You’re no longer likely to find a couch in your psychiatrist’s office. That’s because there’s no need for it anymore. Most psychiatrists no longer provide talk therapy. A government survey from 2005 suggests that only 11 percent of psychiatrists actually provide the service, and that number has surely dwindled since.
That’s not to say that psychiatrists are no longer providing services. After an initial 45-minute evaluation, most psychiatrists will prescribe medication and send the patient on his way. In a few months, the patient will come back in for a 15-minute check-up. Though by that time, the psychiatrist will often have forgotten the patient’s symptoms or even his name. Psychiatrists still work with the mind, but now they transfer that work to medicine. Ironically, these shifts in psychiatry direct the attention away from the patient, the person who is supposed to be of the utmost importance in this practice.
The reasons for this are myriad but are largely related to insurance. Most insurance companies simply will not pay the fees psychiatrists were long accustomed to charging. As a result, psychiatrists — many still paying off student loans — had to find other ways to make a profit. They turned to an approach that yields a high number of patients and also relies on writing medications. Though this isn’t what many psychiatrists had in mind when they entered the field, for the most part, their business is no longer a deeply personal one.
The key here is money. Psychiatrists had to tweak their practice in order to stay financially viable. In effect, they chose profit over patient. This is not to label all psychiatrists as greedy or callous — the amount of education they must pursue in order to become doctors shows a level of dedication that prohibits such dismissive labeling. But it’s important to note that psychiatry is no longer a business interested in forming relationships. Due to large patient volume, psychiatrists often have to remind their patients that they aren’t their therapists.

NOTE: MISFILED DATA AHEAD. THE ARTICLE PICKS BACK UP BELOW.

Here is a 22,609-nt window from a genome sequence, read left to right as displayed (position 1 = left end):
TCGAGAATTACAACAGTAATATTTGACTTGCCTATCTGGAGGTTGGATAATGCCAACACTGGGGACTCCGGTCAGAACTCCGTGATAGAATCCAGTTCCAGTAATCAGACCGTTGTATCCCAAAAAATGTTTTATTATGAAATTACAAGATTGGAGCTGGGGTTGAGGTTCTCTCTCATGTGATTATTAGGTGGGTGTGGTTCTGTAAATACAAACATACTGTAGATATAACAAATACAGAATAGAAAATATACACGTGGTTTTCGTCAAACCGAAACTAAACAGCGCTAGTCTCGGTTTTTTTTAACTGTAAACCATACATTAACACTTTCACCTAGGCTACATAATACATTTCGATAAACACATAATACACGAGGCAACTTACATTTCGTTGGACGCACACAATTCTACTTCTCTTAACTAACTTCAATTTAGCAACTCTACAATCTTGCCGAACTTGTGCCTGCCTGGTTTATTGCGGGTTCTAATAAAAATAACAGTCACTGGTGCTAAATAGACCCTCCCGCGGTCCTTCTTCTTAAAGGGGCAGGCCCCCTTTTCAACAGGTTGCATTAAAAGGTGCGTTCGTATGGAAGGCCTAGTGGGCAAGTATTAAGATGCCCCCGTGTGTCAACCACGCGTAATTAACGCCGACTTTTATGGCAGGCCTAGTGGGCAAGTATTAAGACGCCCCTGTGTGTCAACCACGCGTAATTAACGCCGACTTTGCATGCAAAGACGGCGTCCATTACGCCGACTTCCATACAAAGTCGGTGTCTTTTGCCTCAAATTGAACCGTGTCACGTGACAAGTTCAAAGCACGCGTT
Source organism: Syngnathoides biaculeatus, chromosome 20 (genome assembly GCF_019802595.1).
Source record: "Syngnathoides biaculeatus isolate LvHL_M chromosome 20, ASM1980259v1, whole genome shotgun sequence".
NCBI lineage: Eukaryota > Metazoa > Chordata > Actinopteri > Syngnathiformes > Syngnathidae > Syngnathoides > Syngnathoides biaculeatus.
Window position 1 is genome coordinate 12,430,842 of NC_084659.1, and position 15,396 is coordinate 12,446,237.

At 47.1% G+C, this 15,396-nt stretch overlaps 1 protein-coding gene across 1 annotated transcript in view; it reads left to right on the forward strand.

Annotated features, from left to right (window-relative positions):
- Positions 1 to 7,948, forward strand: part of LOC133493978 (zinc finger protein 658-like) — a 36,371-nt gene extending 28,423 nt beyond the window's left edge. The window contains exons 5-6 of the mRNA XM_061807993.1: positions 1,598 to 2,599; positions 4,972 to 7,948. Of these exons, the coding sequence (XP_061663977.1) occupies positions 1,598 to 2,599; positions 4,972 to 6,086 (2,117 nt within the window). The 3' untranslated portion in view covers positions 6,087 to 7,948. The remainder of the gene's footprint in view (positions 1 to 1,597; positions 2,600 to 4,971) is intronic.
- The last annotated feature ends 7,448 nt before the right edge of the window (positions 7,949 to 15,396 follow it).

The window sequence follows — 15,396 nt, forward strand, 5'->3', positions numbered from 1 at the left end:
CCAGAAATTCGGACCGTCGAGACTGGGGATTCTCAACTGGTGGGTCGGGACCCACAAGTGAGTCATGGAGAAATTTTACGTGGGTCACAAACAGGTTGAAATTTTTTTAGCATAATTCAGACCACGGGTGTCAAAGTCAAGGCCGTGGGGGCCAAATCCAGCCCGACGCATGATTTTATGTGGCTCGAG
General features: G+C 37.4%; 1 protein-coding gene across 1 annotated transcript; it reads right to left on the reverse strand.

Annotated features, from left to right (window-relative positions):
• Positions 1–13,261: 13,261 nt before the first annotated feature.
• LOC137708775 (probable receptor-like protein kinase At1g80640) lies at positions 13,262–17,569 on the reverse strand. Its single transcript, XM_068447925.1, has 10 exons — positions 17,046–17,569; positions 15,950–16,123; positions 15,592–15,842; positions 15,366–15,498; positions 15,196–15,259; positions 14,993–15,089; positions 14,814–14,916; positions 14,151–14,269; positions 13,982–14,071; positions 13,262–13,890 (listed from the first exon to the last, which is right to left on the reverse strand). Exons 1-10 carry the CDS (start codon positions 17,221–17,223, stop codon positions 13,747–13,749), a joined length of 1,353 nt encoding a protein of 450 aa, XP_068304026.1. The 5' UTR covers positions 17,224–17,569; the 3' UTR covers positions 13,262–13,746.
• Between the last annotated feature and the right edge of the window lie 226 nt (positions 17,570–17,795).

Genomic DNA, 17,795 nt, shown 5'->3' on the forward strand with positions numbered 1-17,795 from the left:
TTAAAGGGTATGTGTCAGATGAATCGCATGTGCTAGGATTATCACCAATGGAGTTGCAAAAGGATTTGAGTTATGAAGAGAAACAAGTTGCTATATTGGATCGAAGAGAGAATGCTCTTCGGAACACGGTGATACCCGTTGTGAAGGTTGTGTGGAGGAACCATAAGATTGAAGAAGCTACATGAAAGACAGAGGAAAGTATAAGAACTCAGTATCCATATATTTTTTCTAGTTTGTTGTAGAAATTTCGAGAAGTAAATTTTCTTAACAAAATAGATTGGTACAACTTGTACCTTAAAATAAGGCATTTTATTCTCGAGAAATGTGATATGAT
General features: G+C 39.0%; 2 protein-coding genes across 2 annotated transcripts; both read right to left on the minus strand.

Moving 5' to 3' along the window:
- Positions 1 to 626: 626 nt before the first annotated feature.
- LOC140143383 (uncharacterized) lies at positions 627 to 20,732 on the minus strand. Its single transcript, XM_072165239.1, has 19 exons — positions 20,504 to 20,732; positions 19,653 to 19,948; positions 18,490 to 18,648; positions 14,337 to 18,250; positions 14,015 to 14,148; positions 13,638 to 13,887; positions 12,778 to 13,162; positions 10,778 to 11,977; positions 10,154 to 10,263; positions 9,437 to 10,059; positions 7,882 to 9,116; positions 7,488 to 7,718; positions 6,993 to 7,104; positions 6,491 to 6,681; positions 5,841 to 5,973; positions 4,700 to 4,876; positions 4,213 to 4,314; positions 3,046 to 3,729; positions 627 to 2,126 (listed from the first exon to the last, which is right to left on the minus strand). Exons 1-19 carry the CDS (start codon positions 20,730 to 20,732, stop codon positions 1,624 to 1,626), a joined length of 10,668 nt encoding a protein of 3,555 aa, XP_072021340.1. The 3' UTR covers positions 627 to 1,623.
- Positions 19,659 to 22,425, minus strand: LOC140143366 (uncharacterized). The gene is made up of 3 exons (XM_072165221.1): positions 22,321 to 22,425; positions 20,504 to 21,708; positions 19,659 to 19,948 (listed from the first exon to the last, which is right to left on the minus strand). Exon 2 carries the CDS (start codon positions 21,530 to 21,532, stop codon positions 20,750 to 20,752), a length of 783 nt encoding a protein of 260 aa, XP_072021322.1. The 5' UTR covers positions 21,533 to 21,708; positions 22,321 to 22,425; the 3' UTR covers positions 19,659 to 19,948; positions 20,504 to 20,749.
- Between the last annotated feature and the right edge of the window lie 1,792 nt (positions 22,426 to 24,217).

While it’s true that psychiatry — like any medicine, is a business — it’s also a field that deals with a very personal and potentially powerful organ: the mind. As such, the importance of profitability over patient care seems especially sinister.
And this response ignores the most important part of the process — the patient. After all, when a patient visits a psychiatrist’s office, he’s often in some sort of serious distress. Maybe it’s depression or anxiety. Maybe he’s lonely. It often takes a long time for such a state to develop. Take depression, for instance. You don’t become depressed overnight. It’s an illness that takes a long time to develop. The converse is true, too: Depression doesn’t disappear overnight. Prescribing medications without any long-term follow-up is evading the real problem. In a psychologist’s office, on the other hand, without the crux medicine often provides, patients are forced to actually work out their issues.
But how does the patient feel about this? The question can’t be answered without considering another one: What does the patient hope to get from psychiatry? Happiness? The ability to thrive once more? Or does the patient simply hope to function again? As it stands, psychiatry seems to answer the last question. And this seems like a pretty low expectation, especially when you consider just how powerful medication can be — in some cases, it can create imbalance, side effects or dependency (though for many, the medications do succeed in pulling the patient’s mind back to a functioning, healthy level). Psychiatrists often attempt to direct their patients to therapy via a psychologist or therapist, but few patients follow through. The drugs are a quick fix, and many patients would rather not spend the additional money on seeing a psychologist or therapist.
This shift in psychiatry asks for a tremendous amount of trust from patients without much accountability on the psychiatrist’s side. Because psychiatrists are burdened with such a high number of patients, it’s hard for them to remember names, let alone symptoms or life stories. Though psychiatrists may be important figures in many patients’ lives, that relationship can no longer transfer to the psychiatrist. It’s hard to build a relationship with someone you only see once every few months for 15-minute intervals. Multiply that by a thousand people and you’ll see what sort of odds the psychiatrist is working with.
In directing their patients toward medication, psychiatrists give up any personal stake in the patient’s well-being. If the medication works, that’s great. But if it doesn’t, it certainly won’t devastate the psychiatrist.
Mary Demery can be reached at firstname.lastname@example.org.